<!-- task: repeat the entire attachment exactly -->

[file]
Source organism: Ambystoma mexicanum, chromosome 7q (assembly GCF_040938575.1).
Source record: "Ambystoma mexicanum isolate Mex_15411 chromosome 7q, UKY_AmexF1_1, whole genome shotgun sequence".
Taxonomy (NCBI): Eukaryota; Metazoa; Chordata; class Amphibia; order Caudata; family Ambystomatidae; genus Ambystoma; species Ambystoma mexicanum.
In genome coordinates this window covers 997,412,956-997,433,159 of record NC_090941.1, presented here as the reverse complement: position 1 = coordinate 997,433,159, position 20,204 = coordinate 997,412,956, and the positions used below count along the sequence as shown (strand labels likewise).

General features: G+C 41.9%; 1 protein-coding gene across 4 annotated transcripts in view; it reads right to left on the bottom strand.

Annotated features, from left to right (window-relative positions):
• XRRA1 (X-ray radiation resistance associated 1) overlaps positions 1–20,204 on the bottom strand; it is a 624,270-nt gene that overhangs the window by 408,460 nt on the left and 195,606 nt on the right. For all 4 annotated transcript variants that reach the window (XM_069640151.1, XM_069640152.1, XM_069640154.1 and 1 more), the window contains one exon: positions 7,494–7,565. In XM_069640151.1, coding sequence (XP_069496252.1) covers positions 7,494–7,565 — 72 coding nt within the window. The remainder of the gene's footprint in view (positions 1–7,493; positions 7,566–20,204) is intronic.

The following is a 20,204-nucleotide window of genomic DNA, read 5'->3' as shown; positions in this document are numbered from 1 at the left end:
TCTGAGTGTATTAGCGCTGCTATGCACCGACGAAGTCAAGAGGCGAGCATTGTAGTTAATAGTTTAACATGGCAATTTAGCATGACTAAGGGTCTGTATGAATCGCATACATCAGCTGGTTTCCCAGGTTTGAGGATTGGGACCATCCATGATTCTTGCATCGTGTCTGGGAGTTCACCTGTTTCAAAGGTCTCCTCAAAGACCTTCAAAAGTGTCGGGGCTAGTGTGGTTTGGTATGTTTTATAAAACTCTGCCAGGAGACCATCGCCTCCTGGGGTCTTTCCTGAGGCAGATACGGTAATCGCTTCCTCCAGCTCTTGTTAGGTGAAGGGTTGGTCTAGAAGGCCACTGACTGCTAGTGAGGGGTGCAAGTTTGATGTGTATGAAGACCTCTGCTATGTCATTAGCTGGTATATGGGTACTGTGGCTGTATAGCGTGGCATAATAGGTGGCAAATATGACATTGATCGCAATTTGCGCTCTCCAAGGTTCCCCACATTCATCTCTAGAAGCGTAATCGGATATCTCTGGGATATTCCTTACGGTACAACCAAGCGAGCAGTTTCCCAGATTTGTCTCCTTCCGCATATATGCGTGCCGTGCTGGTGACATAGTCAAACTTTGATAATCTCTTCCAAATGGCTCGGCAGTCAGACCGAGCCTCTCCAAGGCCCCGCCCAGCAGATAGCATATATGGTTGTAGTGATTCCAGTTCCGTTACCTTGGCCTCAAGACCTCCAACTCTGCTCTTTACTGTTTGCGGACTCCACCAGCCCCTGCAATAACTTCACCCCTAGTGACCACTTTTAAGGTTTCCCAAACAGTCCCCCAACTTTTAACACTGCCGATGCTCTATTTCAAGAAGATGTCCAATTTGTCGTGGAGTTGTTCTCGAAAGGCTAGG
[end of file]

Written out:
Source organism: Ambystoma mexicanum, chromosome 7q (assembly GCF_040938575.1).
Source record: "Ambystoma mexicanum isolate Mex_15411 chromosome 7q, UKY_AmexF1_1, whole genome shotgun sequence".
Taxonomy (NCBI): Eukaryota; Metazoa; Chordata; class Amphibia; order Caudata; family Ambystomatidae; genus Ambystoma; species Ambystoma mexicanum.
In genome coordinates this window covers 997,412,956-997,433,159 of record NC_090941.1, presented here as the reverse complement: position 1 = coordinate 997,433,159, position 20,204 = coordinate 997,412,956, and the positions used below count along the sequence as shown (strand labels likewise).

General features: G+C 41.9%; 1 protein-coding gene across 4 annotated transcripts in view; it reads right to left on the bottom strand.

Annotated features, from left to right (window-relative positions):
• XRRA1 (X-ray radiation resistance associated 1) overlaps positions 1–20,204 on the bottom strand; it is a 624,270-nt gene that overhangs the window by 408,460 nt on the left and 195,606 nt on the right. For all 4 annotated transcript variants that reach the window (XM_069640151.1, XM_069640152.1, XM_069640154.1 and 1 more), the window contains one exon: positions 7,494–7,565. In XM_069640151.1, coding sequence (XP_069496252.1) covers positions 7,494–7,565 — 72 coding nt within the window. The remainder of the gene's footprint in view (positions 1–7,493; positions 7,566–20,204) is intronic.

The following is a 20,204-nucleotide window of genomic DNA, read 5'->3' as shown; positions in this document are numbered from 1 at the left end:
TCTGAGTGTATTAGCGCTGCTATGCACCGACGAAGTCAAGAGGCGAGCATTGTAGTTAATAGTTTAACATGGCAATTTAGCATGACTAAGGGTCTGTATGAATCGCATACATCAGCTGGTTTCCCAGGTTTGAGGATTGGGACCATCCATGATTCTTGCATCGTGTCTGGGAGTTCACCTGTTTCAAAGGTCTCCTCAAAGACCTTCAAAAGTGTCGGGGCTAGTGTGGTTTGGTATGTTTTATAAAACTCTGCCAGGAGACCATCGCCTCCTGGGGTCTTTCCTGAGGCAGATACGGTAATCGCTTCCTCCAGCTCTTGTTAGGTGAAGGGTTGGTCTAGAAGGCCACTGACTGCTAGTGAGGGGTGCAAGTTTGATGTGTATGAAGACCTCTGCTATGTCATTAGCTGGTATATGGGTACTGTGGCTGTATAGCGTGGCATAATAGGTGGCAAATATGACATTGATCGCAATTTGCGCTCTCCAAGGTTCCCCACATTCATCTCTAGAAGCGTAATCGGATATCTCTGGGATATTCCTTACGGTACAACCAAGCGAGCAGTTTCCCAGATTTGTCTCCTTCCGCATATATGCGTGCCGTGCTGGTGACATAGTCAAACTTTGATAATCTCTTCCAAATGGCTCGGCAGTCAGACCGAGCCTCTCCAAGGCCCCGCCCAGCAGATAGCATATATGGTTGTAGTGATTCCAGTTCCGTTACCTTGGCCTCAAGACCTCCAACTCTGCTCTTTACTGTTTGCGGACTCCACCAGCCCCTGCAATAACTTCACCCCTAGTGACCACTTTTAAGGTTTCCCAAACAGTCCCCCAACTTTTAACACTGCCGATGCTCTATTTCAAGAAGATGTCCAATTTGTCGTGGAGTTGTTCTCGAAAGGCTAGG